Correspondence

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Excerpt

To the Editor:
We read with great interest the article by Muftuoglu et al1 entitled “Long-term remission of neovascular age-related macular degeneration with as-needed anti-vascular endothelial growth factor therapy” published in Retina Journal 2017; doi: 10.1097/IAE.0000000000001572.1 The study evaluated the characteristics of the patients with wet age-related macular degeneration with long-term remission (LTR), which was defined as the absence of intraretinal/subretinal fluid or hemorrhage, and absence of leakage on fluorescein angiography for longer than 6 months while on pro re nata anti–vascular endothelial growth factor treatment. The authors concluded that the presence of retinal angiomatous proliferation (RAP), thinner choroidal thickness, more intraretinal fluid (IRF), and less subretinal fluid at presentation were associated with higher likelihood of achieving LTR in patients receiving as-needed treatment for age-related macular degeneration. We would like to address several challenges that have arisen from the study by Muftuoglu et al,1 which can be specifically summarized below.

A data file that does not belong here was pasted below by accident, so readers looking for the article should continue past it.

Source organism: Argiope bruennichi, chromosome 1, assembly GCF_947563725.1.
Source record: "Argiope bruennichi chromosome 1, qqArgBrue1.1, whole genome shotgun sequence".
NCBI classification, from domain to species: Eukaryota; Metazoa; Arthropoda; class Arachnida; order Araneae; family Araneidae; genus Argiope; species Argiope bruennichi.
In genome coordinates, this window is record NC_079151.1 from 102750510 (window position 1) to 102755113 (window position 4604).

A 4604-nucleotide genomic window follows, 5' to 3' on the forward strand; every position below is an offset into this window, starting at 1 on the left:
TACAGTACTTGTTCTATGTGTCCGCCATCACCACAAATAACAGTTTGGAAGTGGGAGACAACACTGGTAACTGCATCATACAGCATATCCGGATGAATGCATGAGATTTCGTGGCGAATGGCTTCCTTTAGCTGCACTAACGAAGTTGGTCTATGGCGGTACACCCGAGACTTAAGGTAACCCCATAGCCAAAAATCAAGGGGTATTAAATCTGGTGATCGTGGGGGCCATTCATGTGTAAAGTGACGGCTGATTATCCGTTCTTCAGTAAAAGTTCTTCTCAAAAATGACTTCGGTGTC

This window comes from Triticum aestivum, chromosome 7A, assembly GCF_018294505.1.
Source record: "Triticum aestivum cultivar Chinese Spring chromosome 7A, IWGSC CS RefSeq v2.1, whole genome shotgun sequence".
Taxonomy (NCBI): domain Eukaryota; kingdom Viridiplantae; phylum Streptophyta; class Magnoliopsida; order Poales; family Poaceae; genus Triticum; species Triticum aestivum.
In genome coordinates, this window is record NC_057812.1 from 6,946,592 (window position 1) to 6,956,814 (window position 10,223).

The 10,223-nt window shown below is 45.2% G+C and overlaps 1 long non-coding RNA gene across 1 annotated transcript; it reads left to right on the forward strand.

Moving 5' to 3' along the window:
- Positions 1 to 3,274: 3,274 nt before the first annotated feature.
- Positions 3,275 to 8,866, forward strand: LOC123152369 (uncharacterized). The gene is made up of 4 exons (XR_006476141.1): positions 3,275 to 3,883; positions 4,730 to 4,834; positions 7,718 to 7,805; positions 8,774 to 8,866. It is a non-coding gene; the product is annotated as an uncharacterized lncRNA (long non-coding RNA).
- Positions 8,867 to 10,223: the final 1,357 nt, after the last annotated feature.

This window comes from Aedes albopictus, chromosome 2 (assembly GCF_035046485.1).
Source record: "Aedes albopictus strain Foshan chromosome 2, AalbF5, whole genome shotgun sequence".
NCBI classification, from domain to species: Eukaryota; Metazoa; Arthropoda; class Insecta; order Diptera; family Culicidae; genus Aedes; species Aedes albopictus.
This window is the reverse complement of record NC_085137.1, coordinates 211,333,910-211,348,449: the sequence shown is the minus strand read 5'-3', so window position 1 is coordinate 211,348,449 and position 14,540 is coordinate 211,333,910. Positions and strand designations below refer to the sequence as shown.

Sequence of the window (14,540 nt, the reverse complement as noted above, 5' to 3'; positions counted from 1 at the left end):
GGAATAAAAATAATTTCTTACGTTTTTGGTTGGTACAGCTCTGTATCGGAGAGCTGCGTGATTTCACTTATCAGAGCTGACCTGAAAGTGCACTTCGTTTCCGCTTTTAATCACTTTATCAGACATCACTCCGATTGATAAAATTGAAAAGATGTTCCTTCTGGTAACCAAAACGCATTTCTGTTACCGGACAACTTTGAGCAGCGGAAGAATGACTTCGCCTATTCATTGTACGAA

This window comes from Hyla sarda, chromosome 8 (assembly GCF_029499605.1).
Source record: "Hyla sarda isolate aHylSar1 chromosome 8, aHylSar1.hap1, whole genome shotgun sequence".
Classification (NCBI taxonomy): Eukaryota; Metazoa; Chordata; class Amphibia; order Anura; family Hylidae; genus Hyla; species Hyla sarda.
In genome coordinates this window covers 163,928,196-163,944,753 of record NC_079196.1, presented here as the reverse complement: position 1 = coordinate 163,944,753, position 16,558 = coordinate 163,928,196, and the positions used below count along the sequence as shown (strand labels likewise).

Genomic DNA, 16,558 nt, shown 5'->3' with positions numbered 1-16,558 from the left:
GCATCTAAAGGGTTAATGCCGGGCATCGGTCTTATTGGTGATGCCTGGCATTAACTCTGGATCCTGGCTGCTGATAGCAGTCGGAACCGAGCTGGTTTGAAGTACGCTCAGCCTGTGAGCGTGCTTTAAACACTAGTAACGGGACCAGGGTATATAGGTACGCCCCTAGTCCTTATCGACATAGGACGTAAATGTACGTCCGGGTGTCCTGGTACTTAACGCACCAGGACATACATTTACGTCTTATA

Altogether, the potentially presumed prognosticators associated with LTR and development of the macular atrophy mentioned by the authors in this series (e.g., RAP, subfoveal thinner choroidal thickness, more IRF, and less subretinal fluid) can not be validated and extrapolated because the multivariate regression analysis was not used to adjust for the baseline differences and to decide which of the predictive factors remained in the end significantly associated with LTR.
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